Finally, Eccles and Taylor observe, regardless of their authority or reporting lines, CSOs need to become essential. Aspects of their work that grew out of traditional corporate social responsibility are nice to have, but not mission-critical. Pretending that it is anything else—as is often done in ESG reports—hurts their credibility.
But since many CSOs have a pedigree in communications and PR, philanthropy, or CSR, they often fall back on optics. I’ve seen this quite a bit already myself in working with CSOs and their comms teams. If you want to talk about sustainability, you need to be ready to offer a company-wide or even a systemic view of your impact. Not having that is where sustainability stops and greenwashing (or greenwishing) begins.
Or as Eccles and Taylor put it: Being an evolved CSO is about “moving the focus from feel-good corporate social responsibility to hard-nosed sustainable value creation.” This requires a shift in the skill sets and toolkits of CSOs and their teams. Those who are able to do this will be set up best to succeed. The others, I’m afraid, will slowly retreat to irrelevance.
Speaking of the evolving role of the chief sustainability officer: Next week, on Thursday, June 27, at 12 p.m. ET, we will kick off our “Sustainability 101” speaker series, on exactly this topic. Our first guest is Melanie Nakagawa, the CSO of Microsoft and a former U.S. deputy assistant secretary for energy transformation. You can sign up for that session and the following ones in the series here.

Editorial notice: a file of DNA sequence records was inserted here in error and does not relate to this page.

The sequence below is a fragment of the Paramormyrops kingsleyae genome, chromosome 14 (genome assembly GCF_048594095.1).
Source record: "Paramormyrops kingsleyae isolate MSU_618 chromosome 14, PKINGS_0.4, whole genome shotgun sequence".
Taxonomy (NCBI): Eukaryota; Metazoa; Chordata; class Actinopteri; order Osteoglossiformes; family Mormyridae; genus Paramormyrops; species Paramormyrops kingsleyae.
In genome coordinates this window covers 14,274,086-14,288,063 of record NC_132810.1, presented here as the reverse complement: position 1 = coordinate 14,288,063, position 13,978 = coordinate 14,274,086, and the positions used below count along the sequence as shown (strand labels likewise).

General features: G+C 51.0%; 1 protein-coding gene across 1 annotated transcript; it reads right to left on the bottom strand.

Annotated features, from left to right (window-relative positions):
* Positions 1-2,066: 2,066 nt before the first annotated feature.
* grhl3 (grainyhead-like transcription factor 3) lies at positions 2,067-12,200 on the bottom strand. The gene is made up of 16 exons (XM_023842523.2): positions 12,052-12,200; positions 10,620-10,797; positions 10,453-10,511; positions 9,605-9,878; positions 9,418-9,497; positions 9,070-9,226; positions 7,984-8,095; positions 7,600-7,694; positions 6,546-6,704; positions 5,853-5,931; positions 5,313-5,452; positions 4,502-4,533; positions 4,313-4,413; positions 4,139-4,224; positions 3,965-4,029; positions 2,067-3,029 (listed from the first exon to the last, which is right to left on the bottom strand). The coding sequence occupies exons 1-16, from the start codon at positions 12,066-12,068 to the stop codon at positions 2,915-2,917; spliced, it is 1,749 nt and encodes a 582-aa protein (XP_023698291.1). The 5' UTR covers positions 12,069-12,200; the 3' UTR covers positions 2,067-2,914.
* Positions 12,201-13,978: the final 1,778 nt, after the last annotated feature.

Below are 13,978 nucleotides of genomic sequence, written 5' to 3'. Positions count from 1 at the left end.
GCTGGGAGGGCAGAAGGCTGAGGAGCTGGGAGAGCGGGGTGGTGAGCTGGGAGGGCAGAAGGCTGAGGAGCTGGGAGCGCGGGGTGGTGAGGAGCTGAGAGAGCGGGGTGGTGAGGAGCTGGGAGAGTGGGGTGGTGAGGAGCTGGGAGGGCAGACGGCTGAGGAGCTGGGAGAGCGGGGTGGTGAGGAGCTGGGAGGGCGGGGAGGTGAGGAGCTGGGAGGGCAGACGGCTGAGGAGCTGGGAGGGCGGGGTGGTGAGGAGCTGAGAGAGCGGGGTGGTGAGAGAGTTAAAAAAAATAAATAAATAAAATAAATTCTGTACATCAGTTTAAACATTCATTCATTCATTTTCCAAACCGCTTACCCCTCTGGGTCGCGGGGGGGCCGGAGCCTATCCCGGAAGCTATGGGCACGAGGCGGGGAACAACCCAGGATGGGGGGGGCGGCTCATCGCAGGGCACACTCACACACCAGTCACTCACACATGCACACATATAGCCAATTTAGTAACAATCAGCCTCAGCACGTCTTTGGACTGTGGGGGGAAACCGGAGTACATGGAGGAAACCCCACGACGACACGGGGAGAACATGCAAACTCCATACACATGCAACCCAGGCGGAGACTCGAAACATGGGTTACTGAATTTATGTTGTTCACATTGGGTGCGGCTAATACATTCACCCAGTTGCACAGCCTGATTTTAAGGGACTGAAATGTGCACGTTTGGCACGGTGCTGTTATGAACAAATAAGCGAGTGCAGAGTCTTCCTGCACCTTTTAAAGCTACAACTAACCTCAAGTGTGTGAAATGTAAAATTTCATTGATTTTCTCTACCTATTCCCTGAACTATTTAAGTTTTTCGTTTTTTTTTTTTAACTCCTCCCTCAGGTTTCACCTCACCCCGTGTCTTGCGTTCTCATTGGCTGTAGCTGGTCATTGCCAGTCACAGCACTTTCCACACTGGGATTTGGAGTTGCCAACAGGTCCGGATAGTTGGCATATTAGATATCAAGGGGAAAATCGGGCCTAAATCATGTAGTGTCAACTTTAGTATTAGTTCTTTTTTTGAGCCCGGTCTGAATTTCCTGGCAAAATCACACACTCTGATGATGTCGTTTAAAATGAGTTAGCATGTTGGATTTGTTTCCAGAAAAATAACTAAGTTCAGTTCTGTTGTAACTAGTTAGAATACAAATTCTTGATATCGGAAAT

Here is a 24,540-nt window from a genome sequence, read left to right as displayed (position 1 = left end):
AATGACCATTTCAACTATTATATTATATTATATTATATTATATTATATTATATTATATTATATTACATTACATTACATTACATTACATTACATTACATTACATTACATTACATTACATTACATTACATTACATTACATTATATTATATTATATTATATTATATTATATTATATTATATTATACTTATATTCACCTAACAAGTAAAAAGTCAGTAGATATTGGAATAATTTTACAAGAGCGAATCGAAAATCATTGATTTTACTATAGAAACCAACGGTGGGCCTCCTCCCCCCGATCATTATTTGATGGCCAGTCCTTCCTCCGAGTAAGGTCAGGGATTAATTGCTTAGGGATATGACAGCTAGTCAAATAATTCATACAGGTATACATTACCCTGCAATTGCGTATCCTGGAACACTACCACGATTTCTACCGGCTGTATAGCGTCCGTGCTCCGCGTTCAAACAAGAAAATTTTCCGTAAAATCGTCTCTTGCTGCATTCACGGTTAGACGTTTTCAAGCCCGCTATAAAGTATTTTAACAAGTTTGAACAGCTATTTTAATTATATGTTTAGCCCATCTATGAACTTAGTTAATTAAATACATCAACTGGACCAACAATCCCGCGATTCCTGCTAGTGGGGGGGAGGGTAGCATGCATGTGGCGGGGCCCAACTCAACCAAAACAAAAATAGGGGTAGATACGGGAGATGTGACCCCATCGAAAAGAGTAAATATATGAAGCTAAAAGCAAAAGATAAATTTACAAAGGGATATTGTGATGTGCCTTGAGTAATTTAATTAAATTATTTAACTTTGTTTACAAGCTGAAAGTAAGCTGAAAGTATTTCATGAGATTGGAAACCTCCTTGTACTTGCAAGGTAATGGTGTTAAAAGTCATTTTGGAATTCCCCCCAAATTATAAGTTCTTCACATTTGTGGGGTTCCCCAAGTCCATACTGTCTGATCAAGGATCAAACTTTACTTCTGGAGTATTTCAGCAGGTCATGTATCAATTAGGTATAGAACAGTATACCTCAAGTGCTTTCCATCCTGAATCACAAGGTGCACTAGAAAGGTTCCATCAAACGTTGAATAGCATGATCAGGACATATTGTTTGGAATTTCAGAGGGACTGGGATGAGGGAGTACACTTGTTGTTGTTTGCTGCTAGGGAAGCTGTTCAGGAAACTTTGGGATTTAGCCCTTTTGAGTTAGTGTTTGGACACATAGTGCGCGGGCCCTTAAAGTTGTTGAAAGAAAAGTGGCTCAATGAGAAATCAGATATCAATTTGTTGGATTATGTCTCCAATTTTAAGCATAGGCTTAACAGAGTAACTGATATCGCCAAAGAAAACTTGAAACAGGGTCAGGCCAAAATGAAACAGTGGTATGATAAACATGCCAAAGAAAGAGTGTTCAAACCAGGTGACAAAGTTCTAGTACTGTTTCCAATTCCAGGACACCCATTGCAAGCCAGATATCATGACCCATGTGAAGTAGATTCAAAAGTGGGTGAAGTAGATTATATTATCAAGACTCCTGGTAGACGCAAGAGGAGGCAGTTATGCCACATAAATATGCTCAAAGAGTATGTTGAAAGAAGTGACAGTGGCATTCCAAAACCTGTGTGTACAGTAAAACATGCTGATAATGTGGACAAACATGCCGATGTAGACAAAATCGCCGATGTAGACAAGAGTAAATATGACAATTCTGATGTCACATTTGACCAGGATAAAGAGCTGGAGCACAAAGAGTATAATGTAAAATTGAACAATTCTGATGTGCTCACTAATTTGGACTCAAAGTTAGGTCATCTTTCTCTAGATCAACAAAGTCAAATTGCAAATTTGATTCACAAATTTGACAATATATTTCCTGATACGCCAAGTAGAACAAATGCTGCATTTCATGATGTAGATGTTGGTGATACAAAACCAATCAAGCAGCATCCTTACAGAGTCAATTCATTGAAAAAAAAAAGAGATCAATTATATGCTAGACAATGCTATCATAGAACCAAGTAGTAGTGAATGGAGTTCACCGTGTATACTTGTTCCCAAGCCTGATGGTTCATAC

More news below.
Executive Editor, Fortune
This edition of Impact Report was edited by Holly Ojalvo.
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INBOX: Progress toward global gender parity stalls (World Economic Forum)
The world may be making progress towards net zero carbon emissions by 2050, but the same cannot be said of global gender parity. According to the World Economic Forum’s latest report on the matter, gender parity won’t be achieved until…2154.
Only Iceland has closed more than 90% of the gender gap. By stark contrast, despite more than 10% of Fortune 500 companies being led by women for the first time ever, at this rate the gender gap in the U.S. won’t be closed for another century, as America backpedaled on its progress in recent years.
What to do? I asked WEF (my former employer) what companies could do to help close the gender gap. The response: “Building a pipeline of women leaders through mentoring, sponsorship, and leadership training; ensuring gender-balanced hiring, retention and promotion; and increased flexibility of working arrangements and supporting caregivers. Forward-thinking companies also look beyond workforce representation and build a gender lens into their supply chains, their innovation processes and product development, and their sales and marketing.”
Don’t tell us (or your daughters or granddaughters) you didn’t know what to do!
Read the full article here